I haven’t seen this Italian dessert on a menu for a long time or for that matter made it myself for years. It was one of our go-to dinner party recipes back in the 80s. Maybe it’s time it made a comeback.
A true Rum Baba is made with yeast, so this version is much more of a cake, but either way it’s the lovely orange and rum syrup poured over it that makes it so good. Served with cream it makes a great dessert.
When I was growing up Dad grew a healthy rhubarb crop each year and Mum mainly stewed it and served it with ice cream as a dessert I don’t think she ever made jam with it. It’s never been one of my favourites, but I think adding orange and lots of sugar could make into a nice jam.
I have no idea what the calorie/kilojoule count of this dessert is, but as I think you’d also have to finish it off with cream and/or icecream on top, it’s probably better not to know and just enjoy it.
I’ve included this recipe because it brings back a lot of memories. Gem scones are a cross between a scone and a muffin, but sadly impossible to cook unless you have a gem iron, which I don’t think you can buy these days. My cast iron gem iron was made for me by a friend of Mum & Dad’s, when he made one for Mum. The secret of cooking them is to get the iron super hot so that the mixture sizzles when you drop it in. They taste great and finding this recipe now makes me want to cook a batch again.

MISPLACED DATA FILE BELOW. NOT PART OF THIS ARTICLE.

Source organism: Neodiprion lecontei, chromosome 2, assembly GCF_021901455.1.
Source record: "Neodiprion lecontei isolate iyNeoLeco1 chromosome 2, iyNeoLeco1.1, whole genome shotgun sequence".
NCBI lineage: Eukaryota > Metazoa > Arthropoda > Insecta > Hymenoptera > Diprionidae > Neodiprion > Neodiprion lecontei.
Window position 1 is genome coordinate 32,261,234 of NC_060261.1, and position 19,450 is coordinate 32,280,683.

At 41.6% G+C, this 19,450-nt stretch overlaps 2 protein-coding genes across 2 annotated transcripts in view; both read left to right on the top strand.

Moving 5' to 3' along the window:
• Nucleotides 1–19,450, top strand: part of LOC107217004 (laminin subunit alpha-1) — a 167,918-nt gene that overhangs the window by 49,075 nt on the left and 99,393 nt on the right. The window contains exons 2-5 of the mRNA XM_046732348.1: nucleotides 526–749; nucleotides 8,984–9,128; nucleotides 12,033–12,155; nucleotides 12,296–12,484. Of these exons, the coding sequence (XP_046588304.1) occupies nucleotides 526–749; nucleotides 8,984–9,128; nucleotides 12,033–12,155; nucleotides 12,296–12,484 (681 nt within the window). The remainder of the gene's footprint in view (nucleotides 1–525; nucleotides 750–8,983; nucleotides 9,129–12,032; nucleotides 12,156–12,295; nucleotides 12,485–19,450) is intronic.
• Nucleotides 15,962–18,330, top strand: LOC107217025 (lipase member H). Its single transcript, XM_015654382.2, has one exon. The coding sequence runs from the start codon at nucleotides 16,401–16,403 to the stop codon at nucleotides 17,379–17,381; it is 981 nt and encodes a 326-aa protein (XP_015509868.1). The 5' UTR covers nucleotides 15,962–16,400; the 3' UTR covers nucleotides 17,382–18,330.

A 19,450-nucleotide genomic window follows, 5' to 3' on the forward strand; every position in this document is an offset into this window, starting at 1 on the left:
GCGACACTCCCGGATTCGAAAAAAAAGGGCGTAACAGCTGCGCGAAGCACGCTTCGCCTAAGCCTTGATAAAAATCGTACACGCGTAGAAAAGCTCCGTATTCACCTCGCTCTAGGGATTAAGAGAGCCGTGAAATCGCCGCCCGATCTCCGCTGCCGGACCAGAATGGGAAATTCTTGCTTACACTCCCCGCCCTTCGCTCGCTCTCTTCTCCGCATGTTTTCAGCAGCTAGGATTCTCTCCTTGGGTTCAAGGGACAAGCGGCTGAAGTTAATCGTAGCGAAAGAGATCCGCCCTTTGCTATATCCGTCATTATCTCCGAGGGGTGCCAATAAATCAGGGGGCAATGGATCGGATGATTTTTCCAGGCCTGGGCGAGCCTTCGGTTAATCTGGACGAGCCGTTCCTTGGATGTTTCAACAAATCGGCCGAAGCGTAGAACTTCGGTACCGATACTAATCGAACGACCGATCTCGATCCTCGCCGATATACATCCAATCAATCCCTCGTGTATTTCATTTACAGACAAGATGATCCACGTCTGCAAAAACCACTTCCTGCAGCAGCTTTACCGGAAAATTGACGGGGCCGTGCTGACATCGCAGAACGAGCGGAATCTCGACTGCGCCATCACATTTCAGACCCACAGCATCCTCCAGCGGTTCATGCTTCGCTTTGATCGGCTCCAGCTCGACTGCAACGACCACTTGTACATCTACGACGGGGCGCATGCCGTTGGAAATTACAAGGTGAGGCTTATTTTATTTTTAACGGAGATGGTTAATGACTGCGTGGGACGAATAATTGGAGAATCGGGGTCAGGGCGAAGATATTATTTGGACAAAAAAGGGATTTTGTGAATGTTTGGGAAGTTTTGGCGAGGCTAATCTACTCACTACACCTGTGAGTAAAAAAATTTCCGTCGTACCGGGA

When I was growing up our backyard in summer always had rows of tomato plants covered with fruit. Sadly I don’t think that’s the case in backyards any more, but if you do happen to have an abundance of tomatoes you might like to try making either of these two tomato jam recipes.
Australia Day is only a couple of weeks away and how better to celebrate it than with lamb, pavlova and lamingtons. The lamingtons take a bit of patience to make yourself, but are much better than the bought variety. The conversion for this old recipe of Mum’s is: 8oz = 250ml, 4oz = 125g and the 9in square cake tin = 23cm.
Not sure how often friends ‘drop in for afternoon tea’ these days, but if you get a last minute call to say they’re on the way this quick and easy tea cake might work for you. Although I think I’d take the time to cut the apricots up and not just add them whole to the mixture.
When I first read this recipe I thought it was going to be a fairly standard apricot pudding, then I came to the addition of the cocoa and realized it was actually a Chocolate Upside Down Pudding. I then read on to ‘serve warm with custard or cream’ and decided I could eat a piece there and then – yummy.